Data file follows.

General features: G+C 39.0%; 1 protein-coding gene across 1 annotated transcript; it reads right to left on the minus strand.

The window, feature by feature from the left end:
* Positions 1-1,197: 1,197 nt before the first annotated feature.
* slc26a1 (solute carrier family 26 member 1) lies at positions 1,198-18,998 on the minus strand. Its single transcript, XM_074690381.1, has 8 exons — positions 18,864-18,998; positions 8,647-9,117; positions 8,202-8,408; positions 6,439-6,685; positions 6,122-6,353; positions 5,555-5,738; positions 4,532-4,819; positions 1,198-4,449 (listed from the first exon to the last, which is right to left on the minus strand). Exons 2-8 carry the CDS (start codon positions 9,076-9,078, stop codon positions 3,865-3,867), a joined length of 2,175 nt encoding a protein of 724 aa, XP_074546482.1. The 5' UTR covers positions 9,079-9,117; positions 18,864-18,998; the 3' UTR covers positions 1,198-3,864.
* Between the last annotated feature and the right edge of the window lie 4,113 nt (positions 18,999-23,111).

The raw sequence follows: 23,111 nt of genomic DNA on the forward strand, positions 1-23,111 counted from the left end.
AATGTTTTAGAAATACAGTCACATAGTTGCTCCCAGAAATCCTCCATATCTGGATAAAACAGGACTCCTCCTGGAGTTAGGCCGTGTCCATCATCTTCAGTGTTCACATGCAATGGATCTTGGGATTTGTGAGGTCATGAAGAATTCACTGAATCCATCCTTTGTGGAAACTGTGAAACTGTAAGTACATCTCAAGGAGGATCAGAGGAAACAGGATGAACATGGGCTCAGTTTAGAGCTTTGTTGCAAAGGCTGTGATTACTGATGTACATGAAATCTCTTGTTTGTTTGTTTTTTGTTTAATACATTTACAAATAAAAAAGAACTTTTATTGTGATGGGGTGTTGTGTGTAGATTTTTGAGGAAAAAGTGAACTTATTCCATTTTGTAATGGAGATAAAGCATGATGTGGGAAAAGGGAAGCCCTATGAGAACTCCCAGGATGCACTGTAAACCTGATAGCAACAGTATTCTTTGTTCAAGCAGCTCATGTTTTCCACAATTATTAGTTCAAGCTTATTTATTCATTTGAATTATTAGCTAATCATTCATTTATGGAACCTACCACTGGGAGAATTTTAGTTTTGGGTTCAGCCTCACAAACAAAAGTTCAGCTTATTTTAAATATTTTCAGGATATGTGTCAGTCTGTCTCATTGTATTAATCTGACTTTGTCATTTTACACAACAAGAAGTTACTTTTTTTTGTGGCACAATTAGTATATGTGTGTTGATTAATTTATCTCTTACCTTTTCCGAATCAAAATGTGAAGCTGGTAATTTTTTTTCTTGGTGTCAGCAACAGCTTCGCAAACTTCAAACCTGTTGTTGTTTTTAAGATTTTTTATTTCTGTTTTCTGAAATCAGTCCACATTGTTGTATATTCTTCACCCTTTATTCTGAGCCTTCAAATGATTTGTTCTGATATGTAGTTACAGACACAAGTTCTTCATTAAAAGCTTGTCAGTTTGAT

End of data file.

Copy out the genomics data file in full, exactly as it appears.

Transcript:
General features: G+C 39.0%; 1 protein-coding gene across 1 annotated transcript; it reads right to left on the minus strand.

The window, feature by feature from the left end:
* Positions 1-1,197: 1,197 nt before the first annotated feature.
* slc26a1 (solute carrier family 26 member 1) lies at positions 1,198-18,998 on the minus strand. Its single transcript, XM_074690381.1, has 8 exons — positions 18,864-18,998; positions 8,647-9,117; positions 8,202-8,408; positions 6,439-6,685; positions 6,122-6,353; positions 5,555-5,738; positions 4,532-4,819; positions 1,198-4,449 (listed from the first exon to the last, which is right to left on the minus strand). Exons 2-8 carry the CDS (start codon positions 9,076-9,078, stop codon positions 3,865-3,867), a joined length of 2,175 nt encoding a protein of 724 aa, XP_074546482.1. The 5' UTR covers positions 9,079-9,117; positions 18,864-18,998; the 3' UTR covers positions 1,198-3,864.
* Between the last annotated feature and the right edge of the window lie 4,113 nt (positions 18,999-23,111).

The raw sequence follows: 23,111 nt of genomic DNA on the forward strand, positions 1-23,111 counted from the left end.
AATGTTTTAGAAATACAGTCACATAGTTGCTCCCAGAAATCCTCCATATCTGGATAAAACAGGACTCCTCCTGGAGTTAGGCCGTGTCCATCATCTTCAGTGTTCACATGCAATGGATCTTGGGATTTGTGAGGTCATGAAGAATTCACTGAATCCATCCTTTGTGGAAACTGTGAAACTGTAAGTACATCTCAAGGAGGATCAGAGGAAACAGGATGAACATGGGCTCAGTTTAGAGCTTTGTTGCAAAGGCTGTGATTACTGATGTACATGAAATCTCTTGTTTGTTTGTTTTTTGTTTAATACATTTACAAATAAAAAAGAACTTTTATTGTGATGGGGTGTTGTGTGTAGATTTTTGAGGAAAAAGTGAACTTATTCCATTTTGTAATGGAGATAAAGCATGATGTGGGAAAAGGGAAGCCCTATGAGAACTCCCAGGATGCACTGTAAACCTGATAGCAACAGTATTCTTTGTTCAAGCAGCTCATGTTTTCCACAATTATTAGTTCAAGCTTATTTATTCATTTGAATTATTAGCTAATCATTCATTTATGGAACCTACCACTGGGAGAATTTTAGTTTTGGGTTCAGCCTCACAAACAAAAGTTCAGCTTATTTTAAATATTTTCAGGATATGTGTCAGTCTGTCTCATTGTATTAATCTGACTTTGTCATTTTACACAACAAGAAGTTACTTTTTTTTGTGGCACAATTAGTATATGTGTGTTGATTAATTTATCTCTTACCTTTTCCGAATCAAAATGTGAAGCTGGTAATTTTTTTTCTTGGTGTCAGCAACAGCTTCGCAAACTTCAAACCTGTTGTTGTTTTTAAGATTTTTTATTTCTGTTTTCTGAAATCAGTCCACATTGTTGTATATTCTTCACCCTTTATTCTGAGCCTTCAAATGATTTGTTCTGATATGTAGTTACAGACACAAGTTCTTCATTAAAAGCTTGTCAGTTTGAT